National Geographic Channel will premiere Season 2 of the critically-acclaimed TV series, “Years of Living Dangerously” Sunday, October 30 at 8 pm (ET).
The focus of Episode 1, with correspondents David Letterman (!) and Cecily Strong (of “Saturday Night Live”), is solar energy — in India and the United States. Later episodes feature Jack Black, Gisele Bündchen, Ty Burrell, James Cameron, Don Cheadle, America Ferrera, Thomas Friedman, Joshua Jackson, Aasif Mandvi, Nikki Reed, Arnold Schwarzenegger, Ian Somerhalder, Sigourney Weaver and Bradley Whitford.
Three facts elevate this above the typical TV premiere announcement:
- “Years” is the first documentary series devoted to climate change ever to appear on a major network or premium cable.
- “New Season Scheduled to Air Just Over a Week Before the Presidential Election,” as the National Geographic Channel (NGC) release proclaims in its sub-head.
- NGC’s majority owner (73 percent) is 21st Century Fox, part of Rupert Murdoch’s media empire, which is well known for its climate disinformation.
Last fall, many people expressed concern about how science and climate coverage would be treated when National Geographic Society expanded its long-standing partnership with Fox to include National Geographic magazine and its online media platforms in a $725 million deal. After all, there is so little climate or clean energy programming on any major TV channel, the U.S. media in general have under-reported the story of the century, and, as we ourselves have reported over the years, “Watching Fox News Addicts Viewers And Misinforms Them On Climate Change.”
Having already seen the footage for the early episodes of Season 2 (in my role as Chief Science Advisor), I can personally attest that this season’s science-driven episodes are every bit as blunt about the urgent nature of the climate crisis as Season 1 was. And this time around we have even more material on the necessary solutions, from aggressive deployment of clean energy to a price on carbon.
Here is the trailer:
Last year, Courteney Monroe, the CEO of National Geographic Channels, explained why NGC picked up the show: “By combining the access and reputation of National Geographic with Hollywood’s brightest minds and journalism’s heaviest hitters, we plan to create even greater impact with the new season and awaken all of us to the reality of our global situation.”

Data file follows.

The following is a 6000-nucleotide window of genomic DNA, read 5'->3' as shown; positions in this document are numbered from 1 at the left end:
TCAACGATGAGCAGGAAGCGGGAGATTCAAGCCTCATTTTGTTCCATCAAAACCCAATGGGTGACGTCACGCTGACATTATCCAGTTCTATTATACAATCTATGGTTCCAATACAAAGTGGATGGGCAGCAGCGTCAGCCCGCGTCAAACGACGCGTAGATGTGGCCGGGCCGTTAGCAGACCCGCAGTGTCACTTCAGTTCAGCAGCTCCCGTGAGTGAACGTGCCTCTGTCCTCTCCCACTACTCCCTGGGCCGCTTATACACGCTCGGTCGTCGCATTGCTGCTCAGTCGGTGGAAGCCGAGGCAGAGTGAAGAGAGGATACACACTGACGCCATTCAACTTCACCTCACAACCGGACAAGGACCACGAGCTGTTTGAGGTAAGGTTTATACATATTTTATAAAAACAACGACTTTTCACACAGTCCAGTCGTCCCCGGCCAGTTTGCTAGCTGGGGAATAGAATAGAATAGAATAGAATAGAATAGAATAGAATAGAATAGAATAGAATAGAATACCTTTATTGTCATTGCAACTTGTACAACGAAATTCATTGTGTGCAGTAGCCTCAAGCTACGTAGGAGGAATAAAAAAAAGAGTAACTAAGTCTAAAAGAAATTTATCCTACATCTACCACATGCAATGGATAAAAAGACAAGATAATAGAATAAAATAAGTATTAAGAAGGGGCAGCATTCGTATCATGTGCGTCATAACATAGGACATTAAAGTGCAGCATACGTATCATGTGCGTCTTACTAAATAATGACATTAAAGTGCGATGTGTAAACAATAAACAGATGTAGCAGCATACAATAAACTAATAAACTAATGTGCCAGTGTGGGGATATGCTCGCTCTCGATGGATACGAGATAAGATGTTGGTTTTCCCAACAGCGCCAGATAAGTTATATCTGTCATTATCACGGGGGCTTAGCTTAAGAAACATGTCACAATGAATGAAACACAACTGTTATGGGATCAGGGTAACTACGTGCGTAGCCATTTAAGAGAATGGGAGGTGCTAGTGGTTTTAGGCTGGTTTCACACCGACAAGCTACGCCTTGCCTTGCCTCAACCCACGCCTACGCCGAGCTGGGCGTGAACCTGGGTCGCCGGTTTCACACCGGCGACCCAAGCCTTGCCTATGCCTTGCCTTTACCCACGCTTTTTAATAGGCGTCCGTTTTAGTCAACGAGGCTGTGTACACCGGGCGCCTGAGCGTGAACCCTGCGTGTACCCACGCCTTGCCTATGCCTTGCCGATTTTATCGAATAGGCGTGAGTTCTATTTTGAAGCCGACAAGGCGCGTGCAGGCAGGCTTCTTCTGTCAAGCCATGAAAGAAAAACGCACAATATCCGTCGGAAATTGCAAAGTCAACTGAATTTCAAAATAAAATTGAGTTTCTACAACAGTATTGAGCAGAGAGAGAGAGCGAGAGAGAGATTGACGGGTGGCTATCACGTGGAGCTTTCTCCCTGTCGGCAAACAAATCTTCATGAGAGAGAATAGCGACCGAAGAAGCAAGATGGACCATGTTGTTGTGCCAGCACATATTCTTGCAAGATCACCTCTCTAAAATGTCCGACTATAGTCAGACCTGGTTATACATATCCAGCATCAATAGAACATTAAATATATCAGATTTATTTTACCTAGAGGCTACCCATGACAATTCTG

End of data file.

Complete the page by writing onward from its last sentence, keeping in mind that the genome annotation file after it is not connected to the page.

Being on National Geographic Channel means “Years” will be available in almost 90 million U.S. homes (four times the reach of Showtime) and in over 440 million homes in 171 countries and 45 languages worldwide. James Cameron and Schwarzenegger are once again executive producers, along with co-creators (and former “60 Minutes” producers) Joel Bach and David Gelber who together have 13 Emmys.
As for Fox, it bears repeating that the Murdoch empire was split in 2013, and the part that owns NGC is 21st-Century Fox, which, as of last August, is run by Rupert’s son, James. James Murdoch and his wife Kathryn are sustainability advocates. As the New York Times reported last week, Kathryn “is a trustee of the Environmental Defense Fund and a former director at the Clinton Climate Initiative.”
Personally, I have been extremely impressed with the fact-checking team at NGC, which is far more informed and engaged than any fact checkers I have ever worked with (TV or print). Indeed, I believe Season 2 of “Years of Living Dangerously” is actually better than Season 1 — even though Season 1 won the 2014 Emmy for outstanding non-fiction TV series, and Daily Kos called it “the most important television series ever.” The Guardian named it “the most important climate change multimedia communication endeavor in history.” Schwarzenegger has said, “This season, I hope to make an even more powerful statement that will inspire people to lead and demand change to make our world a better place for future generations.”
You’ll be able to judge for yourself starting with Episode 1 on Sunday, October 30. “Years of Living Dangerously” will then move to its regularly scheduled time, Wednesdays at 10/9c, beginning with Episode 2 on November 2. I’m sure you’ll agree that, like Season 1, Season 2 is gripping, narrative-driven, Emmy-quality television that supports and advances the growing national conversation on the most important news story of our time, climate change. You can follow the progress of the episodes and its cast here.